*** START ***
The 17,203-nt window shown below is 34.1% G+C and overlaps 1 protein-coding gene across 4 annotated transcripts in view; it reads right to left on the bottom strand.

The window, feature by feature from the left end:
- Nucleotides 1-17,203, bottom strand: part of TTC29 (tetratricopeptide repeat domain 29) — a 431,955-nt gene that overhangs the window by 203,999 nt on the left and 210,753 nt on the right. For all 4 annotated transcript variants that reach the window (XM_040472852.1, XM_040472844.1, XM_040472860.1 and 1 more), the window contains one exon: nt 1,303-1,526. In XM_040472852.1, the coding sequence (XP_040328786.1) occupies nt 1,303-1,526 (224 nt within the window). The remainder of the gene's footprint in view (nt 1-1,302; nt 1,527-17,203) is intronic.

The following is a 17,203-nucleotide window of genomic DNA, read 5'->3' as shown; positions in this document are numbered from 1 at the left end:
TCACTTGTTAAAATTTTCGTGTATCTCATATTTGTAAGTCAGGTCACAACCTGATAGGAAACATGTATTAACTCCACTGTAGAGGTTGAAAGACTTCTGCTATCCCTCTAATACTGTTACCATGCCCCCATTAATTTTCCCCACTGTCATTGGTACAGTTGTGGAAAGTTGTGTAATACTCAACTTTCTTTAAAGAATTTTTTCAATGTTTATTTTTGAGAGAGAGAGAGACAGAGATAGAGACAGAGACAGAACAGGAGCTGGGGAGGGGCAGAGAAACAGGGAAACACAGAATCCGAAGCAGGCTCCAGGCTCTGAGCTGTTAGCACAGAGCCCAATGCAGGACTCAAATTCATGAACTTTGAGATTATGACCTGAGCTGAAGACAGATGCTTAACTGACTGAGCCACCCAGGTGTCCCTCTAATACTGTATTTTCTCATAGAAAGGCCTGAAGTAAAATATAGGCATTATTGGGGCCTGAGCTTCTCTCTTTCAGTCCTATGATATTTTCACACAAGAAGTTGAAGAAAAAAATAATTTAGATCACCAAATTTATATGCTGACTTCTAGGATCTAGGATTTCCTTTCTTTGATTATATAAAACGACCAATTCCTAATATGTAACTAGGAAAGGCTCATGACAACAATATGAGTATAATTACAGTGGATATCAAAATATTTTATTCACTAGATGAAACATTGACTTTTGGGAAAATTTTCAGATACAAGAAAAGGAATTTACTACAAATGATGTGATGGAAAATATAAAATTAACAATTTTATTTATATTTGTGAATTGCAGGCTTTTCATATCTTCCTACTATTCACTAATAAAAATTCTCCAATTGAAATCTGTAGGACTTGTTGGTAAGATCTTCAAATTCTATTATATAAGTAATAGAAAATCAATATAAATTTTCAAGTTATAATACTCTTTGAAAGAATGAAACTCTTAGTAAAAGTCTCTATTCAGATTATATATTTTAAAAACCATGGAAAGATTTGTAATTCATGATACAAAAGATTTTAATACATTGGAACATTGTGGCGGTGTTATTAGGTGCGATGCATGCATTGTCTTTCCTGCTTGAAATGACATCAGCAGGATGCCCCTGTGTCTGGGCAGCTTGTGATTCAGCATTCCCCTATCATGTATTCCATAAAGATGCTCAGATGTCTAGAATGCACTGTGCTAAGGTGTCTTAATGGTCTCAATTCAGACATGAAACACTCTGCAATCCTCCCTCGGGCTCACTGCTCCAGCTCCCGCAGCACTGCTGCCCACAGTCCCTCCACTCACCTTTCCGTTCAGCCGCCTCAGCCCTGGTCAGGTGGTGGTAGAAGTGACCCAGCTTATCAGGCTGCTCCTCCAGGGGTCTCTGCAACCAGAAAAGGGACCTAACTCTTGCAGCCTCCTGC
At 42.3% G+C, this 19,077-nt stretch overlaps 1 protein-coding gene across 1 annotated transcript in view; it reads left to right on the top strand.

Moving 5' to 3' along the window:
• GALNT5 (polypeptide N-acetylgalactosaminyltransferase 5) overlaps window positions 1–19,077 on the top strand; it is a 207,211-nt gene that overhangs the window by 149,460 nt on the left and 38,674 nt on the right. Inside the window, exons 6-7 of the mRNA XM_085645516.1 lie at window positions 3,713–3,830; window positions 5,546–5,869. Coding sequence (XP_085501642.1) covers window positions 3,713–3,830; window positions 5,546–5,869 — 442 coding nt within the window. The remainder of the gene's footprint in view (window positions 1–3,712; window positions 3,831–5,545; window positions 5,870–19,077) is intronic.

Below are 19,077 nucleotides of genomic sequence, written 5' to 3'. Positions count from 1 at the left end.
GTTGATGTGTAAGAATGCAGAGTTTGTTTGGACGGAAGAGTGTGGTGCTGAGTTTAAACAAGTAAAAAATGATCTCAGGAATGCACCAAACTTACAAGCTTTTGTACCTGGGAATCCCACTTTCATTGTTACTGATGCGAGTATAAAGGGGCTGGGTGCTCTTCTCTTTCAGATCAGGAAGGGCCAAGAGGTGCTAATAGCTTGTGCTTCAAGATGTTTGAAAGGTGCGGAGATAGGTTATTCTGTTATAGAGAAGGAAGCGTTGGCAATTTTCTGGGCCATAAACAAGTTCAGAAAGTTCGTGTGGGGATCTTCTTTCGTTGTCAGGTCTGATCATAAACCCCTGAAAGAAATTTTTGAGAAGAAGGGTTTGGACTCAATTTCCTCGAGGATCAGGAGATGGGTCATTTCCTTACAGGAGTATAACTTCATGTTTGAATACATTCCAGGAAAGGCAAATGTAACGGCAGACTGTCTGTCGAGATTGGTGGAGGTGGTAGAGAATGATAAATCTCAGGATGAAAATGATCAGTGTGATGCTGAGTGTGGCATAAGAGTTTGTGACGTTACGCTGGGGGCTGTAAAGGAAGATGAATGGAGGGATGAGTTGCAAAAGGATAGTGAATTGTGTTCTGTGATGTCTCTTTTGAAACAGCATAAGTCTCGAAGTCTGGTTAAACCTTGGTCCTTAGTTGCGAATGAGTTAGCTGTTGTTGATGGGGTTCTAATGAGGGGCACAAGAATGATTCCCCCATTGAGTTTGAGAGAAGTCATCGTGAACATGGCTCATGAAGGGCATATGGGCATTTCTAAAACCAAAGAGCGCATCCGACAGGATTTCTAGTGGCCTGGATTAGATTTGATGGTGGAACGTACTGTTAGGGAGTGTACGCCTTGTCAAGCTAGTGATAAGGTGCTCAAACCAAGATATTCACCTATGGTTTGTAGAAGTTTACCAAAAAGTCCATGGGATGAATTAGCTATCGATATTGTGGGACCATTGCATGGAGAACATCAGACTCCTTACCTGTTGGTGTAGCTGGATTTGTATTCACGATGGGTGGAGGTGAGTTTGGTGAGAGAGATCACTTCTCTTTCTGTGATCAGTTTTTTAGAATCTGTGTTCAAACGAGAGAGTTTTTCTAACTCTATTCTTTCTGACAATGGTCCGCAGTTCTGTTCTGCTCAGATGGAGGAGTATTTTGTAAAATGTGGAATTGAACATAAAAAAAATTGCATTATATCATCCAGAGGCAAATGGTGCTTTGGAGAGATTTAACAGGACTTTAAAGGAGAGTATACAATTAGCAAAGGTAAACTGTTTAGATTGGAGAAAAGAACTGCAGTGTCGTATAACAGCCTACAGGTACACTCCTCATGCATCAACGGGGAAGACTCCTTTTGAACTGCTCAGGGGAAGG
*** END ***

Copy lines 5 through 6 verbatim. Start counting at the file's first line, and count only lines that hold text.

TCACTTGTTAAAATTTTCGTGTATCTCATATTTGTAAGTCAGGTCACAACCTGATAGGAAACATGTATTAACTCCACTGTAGAGGTTGAAAGACTTCTGCTATCCCTCTAATACTGTTACCATGCCCCCATTAATTTTCCCCACTGTCATTGGTACAGTTGTGGAAAGTTGTGTAATACTCAACTTTCTTTAAAGAATTTTTTCAATGTTTATTTTTGAGAGAGAGAGAGACAGAGATAGAGACAGAGACAGAACAGGAGCTGGGGAGGGGCAGAGAAACAGGGAAACACAGAATCCGAAGCAGGCTCCAGGCTCTGAGCTGTTAGCACAGAGCCCAATGCAGGACTCAAATTCATGAACTTTGAGATTATGACCTGAGCTGAAGACAGATGCTTAACTGACTGAGCCACCCAGGTGTCCCTCTAATACTGTATTTTCTCATAGAAAGGCCTGAAGTAAAATATAGGCATTATTGGGGCCTGAGCTTCTCTCTTTCAGTCCTATGATATTTTCACACAAGAAGTTGAAGAAAAAAATAATTTAGATCACCAAATTTATATGCTGACTTCTAGGATCTAGGATTTCCTTTCTTTGATTATATAAAACGACCAATTCCTAATATGTAACTAGGAAAGGCTCATGACAACAATATGAGTATAATTACAGTGGATATCAAAATATTTTATTCACTAGATGAAACATTGACTTTTGGGAAAATTTTCAGATACAAGAAAAGGAATTTACTACAAATGATGTGATGGAAAATATAAAATTAACAATTTTATTTATATTTGTGAATTGCAGGCTTTTCATATCTTCCTACTATTCACTAATAAAAATTCTCCAATTGAAATCTGTAGGACTTGTTGGTAAGATCTTCAAATTCTATTATATAAGTAATAGAAAATCAATATAAATTTTCAAGTTATAATACTCTTTGAAAGAATGAAACTCTTAGTAAAAGTCTCTATTCAGATTATATATTTTAAAAACCATGGAAAGATTTGTAATTCATGATACAAAAGATTTTAATACATTGGAACATTGTGGCGGTGTTATTAGGTGCGATGCATGCATTGTCTTTCCTGCTTGAAATGACATCAGCAGGATGCCCCTGTGTCTGGGCAGCTTGTGATTCAGCATTCCCCTATCATGTATTCCATAAAGATGCTCAGATGTCTAGAATGCACTGTGCTAAGGTGTCTTAATGGTCTCAATTCAGACATGAAACACTCTGCAATCCTCCCTCGGGCTCACTGCTCCAGCTCCCGCAGCACTGCTGCCCACAGTCCCTCCACTCACCTTTCCGTTCAGCCGCCTCAGCCCTGGTCAGGTGGTGGTAGAAGTGACCCAGCTTATCAGGCTGCTCCTCCAGGGGTCTCTGCAACCAGAAAAGGGACCTAACTCTTGCAGCCTCCTGC
At 42.3% G+C, this 19,077-nt stretch overlaps 1 protein-coding gene across 1 annotated transcript in view; it reads left to right on the top strand.